As we grow and mature through the years, we learn about different kinds of love.  As children, we received love from our parents and learned about the love we felt for our friends and peers.

Our 20s was an important time. We learned to love ourselves. Loving who we are prepared us to love others. It was an exciting time, followed by intimate relationships, having children or pets and, later in life, connecting with the community and the world by traveling or volunteering.

Dr. John Gray, author of Men Are From Mars Women Are From Venus, has written that full, adult maturity happens around age 56. As humans,
we have so many stages of life to experience that it takes us a long time to master the many varieties of love. By the time we are in our 50s, we have developed a greater capacity. Often, the quality of our relationships improves when we have developed the understanding, acceptance and compassion for the people we share our lives with. We realize how precious love is.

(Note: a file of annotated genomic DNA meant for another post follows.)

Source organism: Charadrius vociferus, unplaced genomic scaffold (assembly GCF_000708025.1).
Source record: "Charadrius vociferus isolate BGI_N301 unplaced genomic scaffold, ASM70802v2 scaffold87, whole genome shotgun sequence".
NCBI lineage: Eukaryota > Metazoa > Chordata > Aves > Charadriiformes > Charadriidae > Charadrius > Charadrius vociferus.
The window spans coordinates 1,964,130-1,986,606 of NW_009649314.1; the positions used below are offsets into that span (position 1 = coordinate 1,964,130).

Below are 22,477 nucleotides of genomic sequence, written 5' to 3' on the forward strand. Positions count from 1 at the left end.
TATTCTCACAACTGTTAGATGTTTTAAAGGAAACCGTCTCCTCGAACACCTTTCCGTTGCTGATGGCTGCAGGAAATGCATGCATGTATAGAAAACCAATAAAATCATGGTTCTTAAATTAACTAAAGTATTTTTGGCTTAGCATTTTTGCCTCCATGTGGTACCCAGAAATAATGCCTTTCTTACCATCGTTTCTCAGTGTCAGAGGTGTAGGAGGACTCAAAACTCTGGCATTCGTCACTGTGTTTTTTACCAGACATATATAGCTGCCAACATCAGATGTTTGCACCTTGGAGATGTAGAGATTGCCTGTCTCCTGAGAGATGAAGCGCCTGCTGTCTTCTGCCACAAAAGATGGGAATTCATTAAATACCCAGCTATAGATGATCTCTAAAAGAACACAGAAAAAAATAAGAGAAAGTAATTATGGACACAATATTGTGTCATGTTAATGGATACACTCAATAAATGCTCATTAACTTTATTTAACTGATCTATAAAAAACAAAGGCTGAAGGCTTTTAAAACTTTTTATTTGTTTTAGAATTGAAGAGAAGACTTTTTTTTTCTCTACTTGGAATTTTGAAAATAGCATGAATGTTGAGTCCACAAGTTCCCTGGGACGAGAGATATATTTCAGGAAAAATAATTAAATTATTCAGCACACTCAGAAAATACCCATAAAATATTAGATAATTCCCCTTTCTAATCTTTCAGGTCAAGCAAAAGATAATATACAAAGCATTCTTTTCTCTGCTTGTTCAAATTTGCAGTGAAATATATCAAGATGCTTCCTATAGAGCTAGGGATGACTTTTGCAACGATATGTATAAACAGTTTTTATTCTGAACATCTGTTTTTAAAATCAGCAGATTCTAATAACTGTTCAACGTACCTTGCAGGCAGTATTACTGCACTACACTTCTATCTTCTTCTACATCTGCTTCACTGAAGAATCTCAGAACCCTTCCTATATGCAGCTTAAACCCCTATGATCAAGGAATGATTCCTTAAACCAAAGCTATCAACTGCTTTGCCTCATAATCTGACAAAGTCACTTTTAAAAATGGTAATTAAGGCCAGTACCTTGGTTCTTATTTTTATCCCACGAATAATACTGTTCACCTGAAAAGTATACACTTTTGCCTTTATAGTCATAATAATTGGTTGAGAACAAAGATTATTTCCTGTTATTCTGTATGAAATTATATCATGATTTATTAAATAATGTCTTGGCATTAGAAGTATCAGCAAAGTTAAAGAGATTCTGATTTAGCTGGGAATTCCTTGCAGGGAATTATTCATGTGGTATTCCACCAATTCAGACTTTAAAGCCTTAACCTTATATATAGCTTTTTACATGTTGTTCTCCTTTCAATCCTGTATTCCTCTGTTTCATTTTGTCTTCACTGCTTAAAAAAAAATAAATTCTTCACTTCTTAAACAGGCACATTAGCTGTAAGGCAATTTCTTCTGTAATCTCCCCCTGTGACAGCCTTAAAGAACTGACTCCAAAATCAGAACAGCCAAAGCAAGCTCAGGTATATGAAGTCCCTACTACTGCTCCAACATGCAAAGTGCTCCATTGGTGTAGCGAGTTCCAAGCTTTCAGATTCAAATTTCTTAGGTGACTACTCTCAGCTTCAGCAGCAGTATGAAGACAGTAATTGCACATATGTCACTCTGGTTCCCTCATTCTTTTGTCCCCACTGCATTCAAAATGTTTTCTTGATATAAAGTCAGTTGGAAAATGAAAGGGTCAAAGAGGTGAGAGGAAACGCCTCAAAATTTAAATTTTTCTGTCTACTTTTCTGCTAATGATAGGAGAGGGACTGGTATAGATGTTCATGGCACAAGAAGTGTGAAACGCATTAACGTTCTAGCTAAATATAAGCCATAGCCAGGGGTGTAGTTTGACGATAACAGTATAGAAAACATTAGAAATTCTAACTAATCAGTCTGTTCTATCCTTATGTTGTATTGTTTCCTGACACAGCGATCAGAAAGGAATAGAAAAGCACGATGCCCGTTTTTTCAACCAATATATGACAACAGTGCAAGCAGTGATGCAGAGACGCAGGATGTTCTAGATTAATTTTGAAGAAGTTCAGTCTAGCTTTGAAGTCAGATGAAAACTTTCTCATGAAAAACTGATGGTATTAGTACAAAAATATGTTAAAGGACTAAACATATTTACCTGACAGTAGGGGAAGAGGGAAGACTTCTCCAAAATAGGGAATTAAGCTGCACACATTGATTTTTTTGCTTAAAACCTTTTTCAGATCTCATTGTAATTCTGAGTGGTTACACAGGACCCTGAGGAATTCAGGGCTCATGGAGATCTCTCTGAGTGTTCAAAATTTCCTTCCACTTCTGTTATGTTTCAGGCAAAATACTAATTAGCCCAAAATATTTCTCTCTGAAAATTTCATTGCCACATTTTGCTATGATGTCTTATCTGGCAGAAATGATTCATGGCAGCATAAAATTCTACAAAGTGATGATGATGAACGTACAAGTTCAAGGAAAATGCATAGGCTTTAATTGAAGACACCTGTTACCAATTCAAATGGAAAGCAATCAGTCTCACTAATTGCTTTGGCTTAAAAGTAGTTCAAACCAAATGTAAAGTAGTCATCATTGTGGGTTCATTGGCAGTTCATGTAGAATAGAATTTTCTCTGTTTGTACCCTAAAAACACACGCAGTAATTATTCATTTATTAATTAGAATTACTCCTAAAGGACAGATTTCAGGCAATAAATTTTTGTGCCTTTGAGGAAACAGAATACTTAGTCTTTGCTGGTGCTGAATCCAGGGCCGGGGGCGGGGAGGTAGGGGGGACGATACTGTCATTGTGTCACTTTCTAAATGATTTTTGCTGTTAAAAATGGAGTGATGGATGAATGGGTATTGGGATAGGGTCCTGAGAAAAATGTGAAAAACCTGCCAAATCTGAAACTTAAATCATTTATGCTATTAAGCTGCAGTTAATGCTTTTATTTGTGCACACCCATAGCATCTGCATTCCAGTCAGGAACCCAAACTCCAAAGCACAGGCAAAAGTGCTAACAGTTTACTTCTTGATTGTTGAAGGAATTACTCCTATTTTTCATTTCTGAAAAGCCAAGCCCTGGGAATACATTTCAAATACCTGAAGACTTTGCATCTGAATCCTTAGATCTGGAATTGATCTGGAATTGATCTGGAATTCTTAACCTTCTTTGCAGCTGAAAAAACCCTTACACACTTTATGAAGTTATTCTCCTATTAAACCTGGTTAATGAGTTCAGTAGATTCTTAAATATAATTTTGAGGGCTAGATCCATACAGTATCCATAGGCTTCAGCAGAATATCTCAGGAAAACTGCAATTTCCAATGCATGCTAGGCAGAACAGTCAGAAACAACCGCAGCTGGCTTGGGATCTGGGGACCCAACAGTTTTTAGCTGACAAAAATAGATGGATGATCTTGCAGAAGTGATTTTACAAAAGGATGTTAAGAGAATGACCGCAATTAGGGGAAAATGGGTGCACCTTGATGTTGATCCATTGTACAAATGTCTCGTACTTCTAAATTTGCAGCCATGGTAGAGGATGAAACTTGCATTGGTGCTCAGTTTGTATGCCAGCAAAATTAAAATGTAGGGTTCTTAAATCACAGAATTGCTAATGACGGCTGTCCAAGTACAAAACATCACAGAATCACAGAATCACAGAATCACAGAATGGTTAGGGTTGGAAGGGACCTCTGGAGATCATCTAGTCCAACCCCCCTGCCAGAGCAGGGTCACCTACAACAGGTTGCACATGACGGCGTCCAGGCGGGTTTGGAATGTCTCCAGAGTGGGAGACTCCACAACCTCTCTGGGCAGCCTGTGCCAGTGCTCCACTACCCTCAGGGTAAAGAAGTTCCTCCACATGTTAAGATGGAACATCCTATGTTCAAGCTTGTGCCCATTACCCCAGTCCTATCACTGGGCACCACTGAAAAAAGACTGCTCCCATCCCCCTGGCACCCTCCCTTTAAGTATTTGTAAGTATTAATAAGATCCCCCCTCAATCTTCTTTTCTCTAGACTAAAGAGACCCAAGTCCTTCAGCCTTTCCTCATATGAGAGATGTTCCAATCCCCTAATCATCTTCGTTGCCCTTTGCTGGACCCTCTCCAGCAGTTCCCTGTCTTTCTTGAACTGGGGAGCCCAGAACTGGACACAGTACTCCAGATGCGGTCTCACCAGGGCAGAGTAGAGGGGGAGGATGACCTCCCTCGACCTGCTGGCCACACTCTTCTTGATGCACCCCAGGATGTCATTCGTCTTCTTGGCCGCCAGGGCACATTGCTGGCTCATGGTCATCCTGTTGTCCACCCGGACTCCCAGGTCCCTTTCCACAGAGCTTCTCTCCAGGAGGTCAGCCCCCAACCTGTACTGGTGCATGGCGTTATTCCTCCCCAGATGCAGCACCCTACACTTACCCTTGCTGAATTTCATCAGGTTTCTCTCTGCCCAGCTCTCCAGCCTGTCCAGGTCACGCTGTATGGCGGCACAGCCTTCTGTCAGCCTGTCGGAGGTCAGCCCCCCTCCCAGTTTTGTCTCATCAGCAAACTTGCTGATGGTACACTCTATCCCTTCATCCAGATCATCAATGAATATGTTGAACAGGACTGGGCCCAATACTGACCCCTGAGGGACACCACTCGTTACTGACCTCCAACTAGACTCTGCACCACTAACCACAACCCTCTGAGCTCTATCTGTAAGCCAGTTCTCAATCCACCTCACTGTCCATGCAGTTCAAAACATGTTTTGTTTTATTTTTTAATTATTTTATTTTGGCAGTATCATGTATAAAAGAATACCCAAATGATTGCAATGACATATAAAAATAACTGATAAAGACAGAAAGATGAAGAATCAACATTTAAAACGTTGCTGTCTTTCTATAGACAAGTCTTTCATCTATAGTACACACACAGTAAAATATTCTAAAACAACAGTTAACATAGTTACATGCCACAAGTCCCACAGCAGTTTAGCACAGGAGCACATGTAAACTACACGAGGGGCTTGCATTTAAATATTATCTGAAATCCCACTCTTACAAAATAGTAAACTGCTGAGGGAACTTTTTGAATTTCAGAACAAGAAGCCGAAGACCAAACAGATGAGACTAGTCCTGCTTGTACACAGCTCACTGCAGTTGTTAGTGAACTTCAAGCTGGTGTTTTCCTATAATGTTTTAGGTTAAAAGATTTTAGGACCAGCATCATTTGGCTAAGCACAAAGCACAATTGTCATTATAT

Let me share an example of how we can live a love-filled life. Sheila came to see me because her husband had died from cancer right after her second daughter got married. Sheila had planned to travel and retire with her husband, but now she was left alone. She had friends, but she didn’t want to bother them with her sadness. Her daughters were busy with their careers and husbands. She wanted to date, but she wasn’t attracted to the men that she met. She thought they all seemed “too old” for her even though they were around her age.

Everything in her life was a problem. She continually focused on what she didn’t have. As we worked on her “Circle of Life” (from my book), she realized that her life was really good. She had her health. She could still play tennis and loved mahjong, so she called up some friends to play. Her daughters both had babies. She would babysit for them and feel the closeness of their families. She didn’t sleep well, so she’d listen to podcasts so she wouldn’t be so lonely at night.

Slowly over time, she began to feel more hopeful. Friends invited her for dinner, and she had things to talk about. She began to feel like she could go on in her life. She has been able to build her life in a direction that feels hopeful for her. Her life is an example of how maturity allowed her to shift her love from the loss of her husband to the other people that were in her life.

Love changes throughout our life span. If we  allow ourselves to love and be loved, we will have love through all the stages of our lives.